Abstract

During the initial stage of the evolution of the South Pyrenean foreland basin in the Late Cretaceous, foreland shortening resulted in the development of a major thrust sheet consisting of three main fold-thrust uplifts. As a consequence, the basin was segmented into uplift-bounded depocenters (minibasins) that were contemporaneously filled with basin-fill successions of prograding siliciclastics.

A sequence-stratigraphic study has led to detailed regional correlations showing turbidite, deltaic, and fluvial facies transitions (Vallcarga, Aren, and Tremp formations, respectively). The deltaic deposits are grouped into four depositional sequences based on recognition and definition of sequence boundaries and systems tracts.

The basinward migration of the depocenters was associated with uplifting and cyclic sedimentation. Turbiditic deposits accumulated on footwall synclines and onlapped onto growing anticlines during phases of active thrusting. Deltaic wedges prograded over deep-water sediments. Highstand shelves overlapped preexisting structural highs suggesting relative tectonic quiescence. The chronology of the shelves, based on planktonic foraminifera, provides new insight into the timing of deformation.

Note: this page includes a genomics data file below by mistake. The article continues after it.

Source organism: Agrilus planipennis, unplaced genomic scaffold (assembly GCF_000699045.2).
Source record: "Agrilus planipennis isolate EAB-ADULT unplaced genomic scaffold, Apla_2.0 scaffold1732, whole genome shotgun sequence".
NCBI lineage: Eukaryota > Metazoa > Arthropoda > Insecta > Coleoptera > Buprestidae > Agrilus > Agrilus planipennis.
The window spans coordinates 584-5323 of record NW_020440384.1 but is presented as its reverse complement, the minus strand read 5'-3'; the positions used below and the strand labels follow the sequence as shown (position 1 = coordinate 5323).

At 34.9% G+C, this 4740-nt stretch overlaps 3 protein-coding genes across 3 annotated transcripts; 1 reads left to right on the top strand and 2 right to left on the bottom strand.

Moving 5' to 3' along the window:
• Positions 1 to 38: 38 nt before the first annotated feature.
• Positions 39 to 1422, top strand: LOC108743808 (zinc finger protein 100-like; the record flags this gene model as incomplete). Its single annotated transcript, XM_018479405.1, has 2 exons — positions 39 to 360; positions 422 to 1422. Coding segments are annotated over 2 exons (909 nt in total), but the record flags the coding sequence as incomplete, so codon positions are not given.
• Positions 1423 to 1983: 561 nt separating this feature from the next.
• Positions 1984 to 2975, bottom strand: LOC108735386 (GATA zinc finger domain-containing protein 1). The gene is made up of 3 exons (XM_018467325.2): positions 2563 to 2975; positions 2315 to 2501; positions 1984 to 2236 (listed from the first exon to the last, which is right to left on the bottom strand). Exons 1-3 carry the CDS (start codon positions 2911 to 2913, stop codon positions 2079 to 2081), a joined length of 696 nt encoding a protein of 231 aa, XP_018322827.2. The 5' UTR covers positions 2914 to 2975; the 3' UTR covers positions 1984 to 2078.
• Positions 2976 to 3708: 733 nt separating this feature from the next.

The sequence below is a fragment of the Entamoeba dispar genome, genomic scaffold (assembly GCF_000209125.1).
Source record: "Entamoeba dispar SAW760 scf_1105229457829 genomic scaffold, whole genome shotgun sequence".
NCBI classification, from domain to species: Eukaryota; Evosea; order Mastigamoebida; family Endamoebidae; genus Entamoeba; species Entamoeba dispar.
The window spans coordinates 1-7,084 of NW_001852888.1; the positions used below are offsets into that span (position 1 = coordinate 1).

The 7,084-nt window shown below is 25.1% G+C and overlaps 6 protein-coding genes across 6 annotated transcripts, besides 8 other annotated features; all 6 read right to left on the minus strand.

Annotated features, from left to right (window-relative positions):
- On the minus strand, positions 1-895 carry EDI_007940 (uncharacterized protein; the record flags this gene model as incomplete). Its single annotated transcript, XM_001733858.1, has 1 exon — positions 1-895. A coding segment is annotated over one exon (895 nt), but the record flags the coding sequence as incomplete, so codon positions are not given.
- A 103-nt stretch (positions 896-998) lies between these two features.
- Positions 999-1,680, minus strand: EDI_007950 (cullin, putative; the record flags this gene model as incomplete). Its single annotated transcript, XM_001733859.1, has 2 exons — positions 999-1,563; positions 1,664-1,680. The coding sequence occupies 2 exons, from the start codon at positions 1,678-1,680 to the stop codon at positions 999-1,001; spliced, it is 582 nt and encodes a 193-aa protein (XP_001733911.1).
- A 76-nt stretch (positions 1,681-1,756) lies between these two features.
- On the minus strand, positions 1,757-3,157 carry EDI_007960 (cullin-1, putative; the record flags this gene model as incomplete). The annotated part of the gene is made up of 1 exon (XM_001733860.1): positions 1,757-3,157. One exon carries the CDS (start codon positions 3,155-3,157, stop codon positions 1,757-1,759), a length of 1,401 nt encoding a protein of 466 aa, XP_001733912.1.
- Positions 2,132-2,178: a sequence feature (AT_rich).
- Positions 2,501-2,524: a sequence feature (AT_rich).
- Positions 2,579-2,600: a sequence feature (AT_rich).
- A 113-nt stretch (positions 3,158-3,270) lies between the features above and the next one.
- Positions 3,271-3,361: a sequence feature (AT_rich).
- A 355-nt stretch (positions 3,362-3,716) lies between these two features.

Three hydrocarbon plays are found within lowstand systems tracts: delta front, canyon fill, and slope channel fill. These may prove helpful as models for more prolific hydrocarbon-bearing clastic basins. The depositional model may serve as an analog for intraslope minibasins on Atlantic margins.

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